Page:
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Magnetic Termite Mounds  
   

Magnetic Termite Mounds

These are called Magnetic Mounds because the species of termite that builds them uses the Earth's magnetism to determine North and positions every mound facing North/South. They are also very thin, almost like a blade at times. This means that one face of the mound is always in the shade and helps them maintain a constant temperature inside.
Magnetic Mounds and Fabulous Falls

September 10th 2014
Today we got started a little earlier to try and see things before the heat of the day got too bad but when I began fixing stuff for a picnic I found all the bread had gone off again. It doesn’t last long in this humid heat! We went into Batchelor and got the bread and a few other groceries and then noticed a Post Office tucked away in a room at the back of the store. I needed more stamps for po ... read more
Oceania » Australia » Northern Territory » Litchfield National Park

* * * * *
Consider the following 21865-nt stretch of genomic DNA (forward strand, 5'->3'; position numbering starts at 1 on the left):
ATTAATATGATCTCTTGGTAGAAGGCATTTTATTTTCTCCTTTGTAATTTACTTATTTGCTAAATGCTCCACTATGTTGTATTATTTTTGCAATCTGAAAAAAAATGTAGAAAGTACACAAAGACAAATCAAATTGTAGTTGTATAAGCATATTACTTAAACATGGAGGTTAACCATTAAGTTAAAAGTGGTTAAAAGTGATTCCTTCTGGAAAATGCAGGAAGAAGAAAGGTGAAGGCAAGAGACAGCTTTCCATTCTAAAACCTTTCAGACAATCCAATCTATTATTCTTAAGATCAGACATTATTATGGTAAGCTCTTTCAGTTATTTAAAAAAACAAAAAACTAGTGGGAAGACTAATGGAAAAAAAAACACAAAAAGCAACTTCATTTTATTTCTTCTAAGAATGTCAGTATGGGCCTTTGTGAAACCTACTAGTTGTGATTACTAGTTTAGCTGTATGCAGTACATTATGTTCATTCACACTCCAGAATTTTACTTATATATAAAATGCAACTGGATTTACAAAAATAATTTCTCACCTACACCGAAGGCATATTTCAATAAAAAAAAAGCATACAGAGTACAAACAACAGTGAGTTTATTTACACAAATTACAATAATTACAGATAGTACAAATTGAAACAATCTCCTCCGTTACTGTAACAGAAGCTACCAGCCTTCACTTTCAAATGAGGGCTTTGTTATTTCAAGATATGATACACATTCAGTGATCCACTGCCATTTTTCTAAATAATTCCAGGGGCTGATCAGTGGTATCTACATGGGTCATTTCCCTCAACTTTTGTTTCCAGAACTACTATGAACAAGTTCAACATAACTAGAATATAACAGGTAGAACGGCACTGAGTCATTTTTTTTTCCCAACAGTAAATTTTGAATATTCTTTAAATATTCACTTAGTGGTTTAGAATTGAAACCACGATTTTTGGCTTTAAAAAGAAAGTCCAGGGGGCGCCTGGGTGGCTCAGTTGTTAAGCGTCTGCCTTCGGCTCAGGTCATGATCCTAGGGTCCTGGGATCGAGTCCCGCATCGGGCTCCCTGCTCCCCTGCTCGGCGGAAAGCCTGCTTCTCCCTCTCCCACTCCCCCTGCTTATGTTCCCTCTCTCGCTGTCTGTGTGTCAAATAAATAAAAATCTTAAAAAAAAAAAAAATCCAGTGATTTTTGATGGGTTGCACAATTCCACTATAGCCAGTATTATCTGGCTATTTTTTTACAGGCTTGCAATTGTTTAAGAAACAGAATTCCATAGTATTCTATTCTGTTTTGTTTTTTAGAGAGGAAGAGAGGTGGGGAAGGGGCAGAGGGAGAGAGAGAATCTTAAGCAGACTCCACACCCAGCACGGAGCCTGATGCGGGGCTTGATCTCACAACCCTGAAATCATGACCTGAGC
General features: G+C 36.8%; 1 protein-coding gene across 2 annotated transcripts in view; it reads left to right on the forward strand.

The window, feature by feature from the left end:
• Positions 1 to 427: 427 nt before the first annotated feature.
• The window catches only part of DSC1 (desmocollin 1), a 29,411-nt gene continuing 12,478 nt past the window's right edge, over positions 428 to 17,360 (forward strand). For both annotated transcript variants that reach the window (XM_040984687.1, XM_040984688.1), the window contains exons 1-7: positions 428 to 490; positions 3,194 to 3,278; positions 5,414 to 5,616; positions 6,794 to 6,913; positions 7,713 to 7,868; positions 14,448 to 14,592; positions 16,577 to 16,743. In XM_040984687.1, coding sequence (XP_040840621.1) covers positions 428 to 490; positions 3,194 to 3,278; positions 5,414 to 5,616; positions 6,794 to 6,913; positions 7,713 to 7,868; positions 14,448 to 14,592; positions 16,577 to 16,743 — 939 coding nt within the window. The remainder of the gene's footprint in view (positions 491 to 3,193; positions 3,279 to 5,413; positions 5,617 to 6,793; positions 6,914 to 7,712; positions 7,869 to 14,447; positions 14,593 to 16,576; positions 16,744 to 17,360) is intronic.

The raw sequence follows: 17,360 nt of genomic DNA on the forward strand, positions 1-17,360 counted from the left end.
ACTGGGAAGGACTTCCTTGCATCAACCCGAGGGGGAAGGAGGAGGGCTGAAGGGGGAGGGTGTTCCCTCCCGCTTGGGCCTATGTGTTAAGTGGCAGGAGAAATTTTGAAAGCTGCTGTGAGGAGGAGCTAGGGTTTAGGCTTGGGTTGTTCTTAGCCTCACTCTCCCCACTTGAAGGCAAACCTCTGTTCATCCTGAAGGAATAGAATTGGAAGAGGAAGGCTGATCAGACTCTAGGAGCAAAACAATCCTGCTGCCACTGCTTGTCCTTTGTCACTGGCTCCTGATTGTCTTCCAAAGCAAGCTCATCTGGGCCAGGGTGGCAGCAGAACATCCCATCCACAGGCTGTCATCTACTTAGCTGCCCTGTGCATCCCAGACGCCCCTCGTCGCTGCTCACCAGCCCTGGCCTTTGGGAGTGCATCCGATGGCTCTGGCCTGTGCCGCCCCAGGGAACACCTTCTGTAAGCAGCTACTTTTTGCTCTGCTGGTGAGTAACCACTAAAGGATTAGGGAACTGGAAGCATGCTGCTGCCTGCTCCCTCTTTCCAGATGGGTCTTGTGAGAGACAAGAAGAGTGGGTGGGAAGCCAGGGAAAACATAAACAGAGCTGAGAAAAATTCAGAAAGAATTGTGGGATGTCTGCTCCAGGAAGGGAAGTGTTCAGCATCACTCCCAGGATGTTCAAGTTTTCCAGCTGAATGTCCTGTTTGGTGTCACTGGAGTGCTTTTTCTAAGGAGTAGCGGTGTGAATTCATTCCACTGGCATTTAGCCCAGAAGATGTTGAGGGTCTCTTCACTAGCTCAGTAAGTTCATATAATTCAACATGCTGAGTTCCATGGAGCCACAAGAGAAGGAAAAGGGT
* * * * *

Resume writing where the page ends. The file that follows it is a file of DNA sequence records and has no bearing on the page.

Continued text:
Australian Flag Aboriginal settlers arrived on the continent from Southeast Asia about 40,000 years before the first Europeans began exploration in the 17th century. No formal territorial claims were made until 1770, when Capt. James COOK took possession in the name... ... read more
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29th March 2015

Magnetic Termite in aboriginal language
Hi Kathy, I had a look to your very interesting blog. I found those magnetic termites quite fascinating, so small but being able to build a perfect building from a bio-climatic point of view. I was wondering if by any chance you know the name of those termites in aboriginal language - I know there are many different ones grouped in families, but not that many where those termites lives and build those cathedrals. Many thanks in advance from Belgium. Regards, Olivier
29th March 2015

Magnetic Termites
Hi Olivier, Glad you enjoyed the blog. The Magnetic Termites, Amitermes Meridionalis in Latin, are fascinating. The tall Cathedral mounds are built by the Spinifex Termites, (Nasutitermes triodiae). Unfortunately, I don't know the Aboriginal names for them. The Queensland Museum has a very interesting fact sheet on Magnetic Termites if you'd like more information but it doesn't include the indigenous name either. There was also an experiment done to find out how the termites can align the mounds so accurately. The study put magnets near mounds that were just getting started. They were not able to build the mounds normally. It appears they really do use the Earth's magnetic field to make their alignment.

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